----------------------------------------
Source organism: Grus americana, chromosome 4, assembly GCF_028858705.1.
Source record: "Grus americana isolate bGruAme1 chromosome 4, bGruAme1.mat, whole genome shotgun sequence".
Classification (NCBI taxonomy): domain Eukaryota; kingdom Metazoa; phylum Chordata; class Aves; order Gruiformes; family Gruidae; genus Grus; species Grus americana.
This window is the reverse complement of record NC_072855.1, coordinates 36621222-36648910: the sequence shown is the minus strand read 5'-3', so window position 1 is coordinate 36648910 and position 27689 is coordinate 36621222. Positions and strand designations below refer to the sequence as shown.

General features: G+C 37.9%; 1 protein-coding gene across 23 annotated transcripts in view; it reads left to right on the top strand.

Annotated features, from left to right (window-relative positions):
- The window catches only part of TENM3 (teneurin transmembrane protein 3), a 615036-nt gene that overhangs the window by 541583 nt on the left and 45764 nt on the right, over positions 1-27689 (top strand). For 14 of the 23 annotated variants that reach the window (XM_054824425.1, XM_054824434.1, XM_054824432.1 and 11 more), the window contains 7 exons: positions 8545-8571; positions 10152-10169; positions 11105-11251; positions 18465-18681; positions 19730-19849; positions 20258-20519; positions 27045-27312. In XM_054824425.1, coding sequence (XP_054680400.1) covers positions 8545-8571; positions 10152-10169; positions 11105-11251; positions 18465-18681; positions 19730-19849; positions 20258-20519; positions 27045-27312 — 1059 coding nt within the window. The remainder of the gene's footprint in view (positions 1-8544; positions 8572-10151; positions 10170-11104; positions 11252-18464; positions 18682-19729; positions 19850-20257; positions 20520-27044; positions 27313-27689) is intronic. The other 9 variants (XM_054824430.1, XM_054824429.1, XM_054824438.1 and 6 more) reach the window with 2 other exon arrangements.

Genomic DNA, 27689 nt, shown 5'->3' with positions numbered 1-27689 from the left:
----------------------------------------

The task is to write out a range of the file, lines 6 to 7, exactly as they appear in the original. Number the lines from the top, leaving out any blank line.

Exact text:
Annotated features, from left to right (window-relative positions):
- The window catches only part of TENM3 (teneurin transmembrane protein 3), a 615036-nt gene that overhangs the window by 541583 nt on the left and 45764 nt on the right, over positions 1-27689 (top strand). For 14 of the 23 annotated variants that reach the window (XM_054824425.1, XM_054824434.1, XM_054824432.1 and 11 more), the window contains 7 exons: positions 8545-8571; positions 10152-10169; positions 11105-11251; positions 18465-18681; positions 19730-19849; positions 20258-20519; positions 27045-27312. In XM_054824425.1, coding sequence (XP_054680400.1) covers positions 8545-8571; positions 10152-10169; positions 11105-11251; positions 18465-18681; positions 19730-19849; positions 20258-20519; positions 27045-27312 — 1059 coding nt within the window. The remainder of the gene's footprint in view (positions 1-8544; positions 8572-10151; positions 10170-11104; positions 11252-18464; positions 18682-19729; positions 19850-20257; positions 20520-27044; positions 27313-27689) is intronic. The other 9 variants (XM_054824430.1, XM_054824429.1, XM_054824438.1 and 6 more) reach the window with 2 other exon arrangements.